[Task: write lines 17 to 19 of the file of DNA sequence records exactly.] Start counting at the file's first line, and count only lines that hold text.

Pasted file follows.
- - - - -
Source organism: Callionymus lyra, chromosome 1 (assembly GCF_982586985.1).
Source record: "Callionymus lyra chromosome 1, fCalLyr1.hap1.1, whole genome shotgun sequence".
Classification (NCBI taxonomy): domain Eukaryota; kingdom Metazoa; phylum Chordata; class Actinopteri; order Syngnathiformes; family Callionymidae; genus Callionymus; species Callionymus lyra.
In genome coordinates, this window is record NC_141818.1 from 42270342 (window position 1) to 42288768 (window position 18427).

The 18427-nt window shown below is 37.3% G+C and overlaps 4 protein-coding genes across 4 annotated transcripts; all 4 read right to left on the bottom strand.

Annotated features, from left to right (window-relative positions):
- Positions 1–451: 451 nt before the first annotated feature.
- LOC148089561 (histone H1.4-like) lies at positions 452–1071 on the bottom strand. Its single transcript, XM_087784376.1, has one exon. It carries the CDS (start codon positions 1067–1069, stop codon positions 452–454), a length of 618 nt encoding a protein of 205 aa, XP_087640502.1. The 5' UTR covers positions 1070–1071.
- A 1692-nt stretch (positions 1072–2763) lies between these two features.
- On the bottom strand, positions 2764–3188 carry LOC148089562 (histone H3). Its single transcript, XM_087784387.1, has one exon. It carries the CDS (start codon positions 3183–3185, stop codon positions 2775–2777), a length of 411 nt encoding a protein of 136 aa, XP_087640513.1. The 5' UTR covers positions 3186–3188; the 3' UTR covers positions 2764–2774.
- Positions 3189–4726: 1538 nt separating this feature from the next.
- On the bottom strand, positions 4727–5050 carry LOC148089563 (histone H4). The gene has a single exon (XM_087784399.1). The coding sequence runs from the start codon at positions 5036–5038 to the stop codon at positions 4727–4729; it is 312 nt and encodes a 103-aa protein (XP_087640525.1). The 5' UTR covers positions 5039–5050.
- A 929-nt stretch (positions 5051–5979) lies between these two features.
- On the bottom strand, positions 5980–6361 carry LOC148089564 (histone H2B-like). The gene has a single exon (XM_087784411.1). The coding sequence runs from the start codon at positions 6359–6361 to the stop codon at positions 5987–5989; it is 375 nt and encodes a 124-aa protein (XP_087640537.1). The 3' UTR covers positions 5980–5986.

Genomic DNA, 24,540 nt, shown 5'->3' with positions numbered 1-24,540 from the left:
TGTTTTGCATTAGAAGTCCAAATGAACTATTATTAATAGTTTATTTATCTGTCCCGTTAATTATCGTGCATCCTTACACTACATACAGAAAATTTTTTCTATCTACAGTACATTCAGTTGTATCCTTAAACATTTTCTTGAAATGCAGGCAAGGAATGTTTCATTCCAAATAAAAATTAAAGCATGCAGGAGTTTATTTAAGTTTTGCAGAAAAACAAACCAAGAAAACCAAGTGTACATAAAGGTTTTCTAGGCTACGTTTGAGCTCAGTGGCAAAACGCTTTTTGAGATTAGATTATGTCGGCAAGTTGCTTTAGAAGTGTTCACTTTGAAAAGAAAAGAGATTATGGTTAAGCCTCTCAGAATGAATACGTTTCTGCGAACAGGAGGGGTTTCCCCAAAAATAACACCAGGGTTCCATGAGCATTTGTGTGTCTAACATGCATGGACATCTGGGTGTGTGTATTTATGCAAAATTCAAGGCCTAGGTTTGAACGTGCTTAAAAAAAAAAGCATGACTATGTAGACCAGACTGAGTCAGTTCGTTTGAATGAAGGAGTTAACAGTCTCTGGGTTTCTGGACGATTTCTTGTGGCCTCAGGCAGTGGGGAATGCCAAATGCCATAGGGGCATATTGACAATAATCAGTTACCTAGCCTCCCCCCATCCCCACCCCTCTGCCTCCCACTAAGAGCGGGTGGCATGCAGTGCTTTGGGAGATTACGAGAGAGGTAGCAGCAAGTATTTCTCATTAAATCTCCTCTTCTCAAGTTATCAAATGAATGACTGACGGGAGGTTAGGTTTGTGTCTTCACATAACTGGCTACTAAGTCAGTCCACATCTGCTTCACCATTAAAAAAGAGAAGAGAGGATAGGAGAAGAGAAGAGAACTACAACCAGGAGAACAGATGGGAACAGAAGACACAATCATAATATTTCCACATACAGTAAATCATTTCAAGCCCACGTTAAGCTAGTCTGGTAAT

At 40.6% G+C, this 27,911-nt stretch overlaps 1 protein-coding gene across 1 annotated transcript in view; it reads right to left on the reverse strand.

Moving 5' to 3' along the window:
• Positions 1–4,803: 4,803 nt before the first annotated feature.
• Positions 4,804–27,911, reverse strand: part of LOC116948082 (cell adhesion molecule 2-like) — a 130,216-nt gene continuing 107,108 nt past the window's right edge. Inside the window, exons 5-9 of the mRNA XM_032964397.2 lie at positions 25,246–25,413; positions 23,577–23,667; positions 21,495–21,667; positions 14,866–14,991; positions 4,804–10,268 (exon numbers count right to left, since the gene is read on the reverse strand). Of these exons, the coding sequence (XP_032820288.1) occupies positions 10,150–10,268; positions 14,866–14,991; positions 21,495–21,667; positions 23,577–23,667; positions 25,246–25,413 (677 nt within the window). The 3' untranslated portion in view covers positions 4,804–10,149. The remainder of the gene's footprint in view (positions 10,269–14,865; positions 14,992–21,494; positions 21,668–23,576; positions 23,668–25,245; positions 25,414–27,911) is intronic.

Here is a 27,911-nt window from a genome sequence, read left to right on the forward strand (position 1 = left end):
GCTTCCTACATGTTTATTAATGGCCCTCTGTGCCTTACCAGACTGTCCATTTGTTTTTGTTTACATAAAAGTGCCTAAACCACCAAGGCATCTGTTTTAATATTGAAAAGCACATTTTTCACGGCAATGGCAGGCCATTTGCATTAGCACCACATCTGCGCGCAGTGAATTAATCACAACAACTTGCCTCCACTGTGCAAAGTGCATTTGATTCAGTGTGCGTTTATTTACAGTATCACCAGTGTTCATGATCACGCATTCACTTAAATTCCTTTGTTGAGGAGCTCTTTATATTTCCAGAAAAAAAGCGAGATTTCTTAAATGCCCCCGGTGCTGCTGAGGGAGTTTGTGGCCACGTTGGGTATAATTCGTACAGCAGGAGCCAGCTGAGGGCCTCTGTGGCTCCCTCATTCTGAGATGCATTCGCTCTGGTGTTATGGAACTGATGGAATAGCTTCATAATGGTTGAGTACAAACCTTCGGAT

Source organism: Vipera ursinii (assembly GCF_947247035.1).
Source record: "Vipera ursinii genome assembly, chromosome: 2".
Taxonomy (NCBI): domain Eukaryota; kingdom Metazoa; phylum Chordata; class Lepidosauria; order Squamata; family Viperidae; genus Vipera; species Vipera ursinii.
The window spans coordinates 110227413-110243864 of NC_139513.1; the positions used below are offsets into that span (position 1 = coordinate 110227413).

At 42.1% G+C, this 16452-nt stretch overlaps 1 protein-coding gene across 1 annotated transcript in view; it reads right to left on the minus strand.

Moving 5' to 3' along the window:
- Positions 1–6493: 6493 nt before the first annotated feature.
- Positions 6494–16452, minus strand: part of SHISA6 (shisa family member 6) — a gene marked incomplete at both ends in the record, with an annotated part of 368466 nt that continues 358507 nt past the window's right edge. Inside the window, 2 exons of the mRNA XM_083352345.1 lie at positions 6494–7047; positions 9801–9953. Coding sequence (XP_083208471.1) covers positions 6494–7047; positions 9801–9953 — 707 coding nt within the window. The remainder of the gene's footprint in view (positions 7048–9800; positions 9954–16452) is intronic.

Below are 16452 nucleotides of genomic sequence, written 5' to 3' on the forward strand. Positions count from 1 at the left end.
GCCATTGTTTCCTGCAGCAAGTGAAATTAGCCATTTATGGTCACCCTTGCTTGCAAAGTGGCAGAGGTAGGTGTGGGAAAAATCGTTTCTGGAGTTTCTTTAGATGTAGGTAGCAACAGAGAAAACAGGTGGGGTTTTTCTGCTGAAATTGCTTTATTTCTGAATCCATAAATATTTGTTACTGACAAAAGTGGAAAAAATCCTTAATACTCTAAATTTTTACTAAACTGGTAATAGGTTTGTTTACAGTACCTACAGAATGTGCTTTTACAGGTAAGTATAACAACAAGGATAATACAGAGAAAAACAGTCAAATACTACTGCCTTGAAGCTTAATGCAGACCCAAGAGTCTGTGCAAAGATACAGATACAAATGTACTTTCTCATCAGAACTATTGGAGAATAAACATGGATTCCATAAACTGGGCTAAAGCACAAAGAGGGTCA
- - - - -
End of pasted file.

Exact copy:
At 40.6% G+C, this 27,911-nt stretch overlaps 1 protein-coding gene across 1 annotated transcript in view; it reads right to left on the reverse strand.

Moving 5' to 3' along the window:
• Positions 1–4,803: 4,803 nt before the first annotated feature.